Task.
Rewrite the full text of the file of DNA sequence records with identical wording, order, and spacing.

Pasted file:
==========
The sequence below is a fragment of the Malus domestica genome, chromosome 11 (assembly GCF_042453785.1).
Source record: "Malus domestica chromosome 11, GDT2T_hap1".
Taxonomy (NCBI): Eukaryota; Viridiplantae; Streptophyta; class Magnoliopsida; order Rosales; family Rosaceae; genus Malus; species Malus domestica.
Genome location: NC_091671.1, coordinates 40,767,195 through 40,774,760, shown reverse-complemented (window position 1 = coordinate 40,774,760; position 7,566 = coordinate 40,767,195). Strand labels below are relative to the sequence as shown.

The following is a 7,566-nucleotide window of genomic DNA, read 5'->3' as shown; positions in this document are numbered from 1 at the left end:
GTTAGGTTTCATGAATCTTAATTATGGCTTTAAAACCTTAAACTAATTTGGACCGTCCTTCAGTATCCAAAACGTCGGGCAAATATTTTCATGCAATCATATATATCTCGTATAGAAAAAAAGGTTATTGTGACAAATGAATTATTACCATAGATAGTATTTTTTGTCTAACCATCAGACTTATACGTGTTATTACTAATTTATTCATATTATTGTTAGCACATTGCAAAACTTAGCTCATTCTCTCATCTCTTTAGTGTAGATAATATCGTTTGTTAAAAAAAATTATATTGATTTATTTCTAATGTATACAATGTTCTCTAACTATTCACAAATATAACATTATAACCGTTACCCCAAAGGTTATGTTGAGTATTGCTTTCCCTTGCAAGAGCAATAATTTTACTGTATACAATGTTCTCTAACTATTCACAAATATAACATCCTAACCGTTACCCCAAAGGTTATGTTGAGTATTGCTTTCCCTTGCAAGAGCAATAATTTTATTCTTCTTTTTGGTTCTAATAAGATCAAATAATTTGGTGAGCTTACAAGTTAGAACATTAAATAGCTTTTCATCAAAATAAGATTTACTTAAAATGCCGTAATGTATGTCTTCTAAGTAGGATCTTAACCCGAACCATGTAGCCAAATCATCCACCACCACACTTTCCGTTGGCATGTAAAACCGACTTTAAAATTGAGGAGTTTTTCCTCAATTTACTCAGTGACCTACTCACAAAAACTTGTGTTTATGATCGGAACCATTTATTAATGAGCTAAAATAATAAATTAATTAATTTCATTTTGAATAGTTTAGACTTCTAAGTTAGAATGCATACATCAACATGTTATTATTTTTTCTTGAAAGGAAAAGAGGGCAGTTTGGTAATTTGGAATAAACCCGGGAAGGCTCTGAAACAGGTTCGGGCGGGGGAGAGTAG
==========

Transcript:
The sequence below is a fragment of the Malus domestica genome, chromosome 11 (assembly GCF_042453785.1).
Source record: "Malus domestica chromosome 11, GDT2T_hap1".
Taxonomy (NCBI): Eukaryota; Viridiplantae; Streptophyta; class Magnoliopsida; order Rosales; family Rosaceae; genus Malus; species Malus domestica.
Genome location: NC_091671.1, coordinates 40,767,195 through 40,774,760, shown reverse-complemented (window position 1 = coordinate 40,774,760; position 7,566 = coordinate 40,767,195). Strand labels below are relative to the sequence as shown.

The following is a 7,566-nucleotide window of genomic DNA, read 5'->3' as shown; positions in this document are numbered from 1 at the left end:
GTTAGGTTTCATGAATCTTAATTATGGCTTTAAAACCTTAAACTAATTTGGACCGTCCTTCAGTATCCAAAACGTCGGGCAAATATTTTCATGCAATCATATATATCTCGTATAGAAAAAAAGGTTATTGTGACAAATGAATTATTACCATAGATAGTATTTTTTGTCTAACCATCAGACTTATACGTGTTATTACTAATTTATTCATATTATTGTTAGCACATTGCAAAACTTAGCTCATTCTCTCATCTCTTTAGTGTAGATAATATCGTTTGTTAAAAAAAATTATATTGATTTATTTCTAATGTATACAATGTTCTCTAACTATTCACAAATATAACATTATAACCGTTACCCCAAAGGTTATGTTGAGTATTGCTTTCCCTTGCAAGAGCAATAATTTTACTGTATACAATGTTCTCTAACTATTCACAAATATAACATCCTAACCGTTACCCCAAAGGTTATGTTGAGTATTGCTTTCCCTTGCAAGAGCAATAATTTTATTCTTCTTTTTGGTTCTAATAAGATCAAATAATTTGGTGAGCTTACAAGTTAGAACATTAAATAGCTTTTCATCAAAATAAGATTTACTTAAAATGCCGTAATGTATGTCTTCTAAGTAGGATCTTAACCCGAACCATGTAGCCAAATCATCCACCACCACACTTTCCGTTGGCATGTAAAACCGACTTTAAAATTGAGGAGTTTTTCCTCAATTTACTCAGTGACCTACTCACAAAAACTTGTGTTTATGATCGGAACCATTTATTAATGAGCTAAAATAATAAATTAATTAATTTCATTTTGAATAGTTTAGACTTCTAAGTTAGAATGCATACATCAACATGTTATTATTTTTTCTTGAAAGGAAAAGAGGGCAGTTTGGTAATTTGGAATAAACCCGGGAAGGCTCTGAAACAGGTTCGGGCGGGGGAGAGTAG